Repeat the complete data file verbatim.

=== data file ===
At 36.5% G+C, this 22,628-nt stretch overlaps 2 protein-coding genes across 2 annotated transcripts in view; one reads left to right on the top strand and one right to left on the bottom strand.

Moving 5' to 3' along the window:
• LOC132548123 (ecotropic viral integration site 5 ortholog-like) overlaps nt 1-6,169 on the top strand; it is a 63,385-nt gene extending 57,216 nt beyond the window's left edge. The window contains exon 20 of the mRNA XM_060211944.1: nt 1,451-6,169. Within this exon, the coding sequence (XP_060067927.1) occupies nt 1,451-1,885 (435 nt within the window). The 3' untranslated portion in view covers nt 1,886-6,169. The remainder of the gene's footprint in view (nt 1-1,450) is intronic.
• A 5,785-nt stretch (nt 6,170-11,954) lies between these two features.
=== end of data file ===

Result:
At 36.5% G+C, this 22,628-nt stretch overlaps 2 protein-coding genes across 2 annotated transcripts in view; one reads left to right on the top strand and one right to left on the bottom strand.

Moving 5' to 3' along the window:
• LOC132548123 (ecotropic viral integration site 5 ortholog-like) overlaps nt 1-6,169 on the top strand; it is a 63,385-nt gene extending 57,216 nt beyond the window's left edge. The window contains exon 20 of the mRNA XM_060211944.1: nt 1,451-6,169. Within this exon, the coding sequence (XP_060067927.1) occupies nt 1,451-1,885 (435 nt within the window). The 3' untranslated portion in view covers nt 1,886-6,169. The remainder of the gene's footprint in view (nt 1-1,450) is intronic.
• A 5,785-nt stretch (nt 6,170-11,954) lies between these two features.